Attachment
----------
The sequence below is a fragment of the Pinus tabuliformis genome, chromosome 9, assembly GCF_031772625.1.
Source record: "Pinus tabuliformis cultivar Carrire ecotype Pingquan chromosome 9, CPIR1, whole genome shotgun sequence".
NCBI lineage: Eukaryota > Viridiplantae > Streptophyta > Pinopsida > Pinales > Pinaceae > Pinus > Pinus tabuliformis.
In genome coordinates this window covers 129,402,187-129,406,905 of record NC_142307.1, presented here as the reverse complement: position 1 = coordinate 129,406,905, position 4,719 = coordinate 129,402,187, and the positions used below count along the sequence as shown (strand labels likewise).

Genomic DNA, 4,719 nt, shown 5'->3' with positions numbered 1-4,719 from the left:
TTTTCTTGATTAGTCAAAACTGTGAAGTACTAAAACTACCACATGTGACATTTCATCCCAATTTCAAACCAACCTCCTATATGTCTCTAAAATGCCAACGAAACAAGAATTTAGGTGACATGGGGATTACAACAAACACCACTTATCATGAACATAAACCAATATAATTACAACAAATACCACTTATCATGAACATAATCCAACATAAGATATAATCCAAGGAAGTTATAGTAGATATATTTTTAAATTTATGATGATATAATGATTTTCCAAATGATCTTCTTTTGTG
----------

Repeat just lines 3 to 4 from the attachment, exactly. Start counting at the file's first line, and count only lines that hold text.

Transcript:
NCBI lineage: Eukaryota > Viridiplantae > Streptophyta > Pinopsida > Pinales > Pinaceae > Pinus > Pinus tabuliformis.
In genome coordinates this window covers 129,402,187-129,406,905 of record NC_142307.1, presented here as the reverse complement: position 1 = coordinate 129,406,905, position 4,719 = coordinate 129,402,187, and the positions used below count along the sequence as shown (strand labels likewise).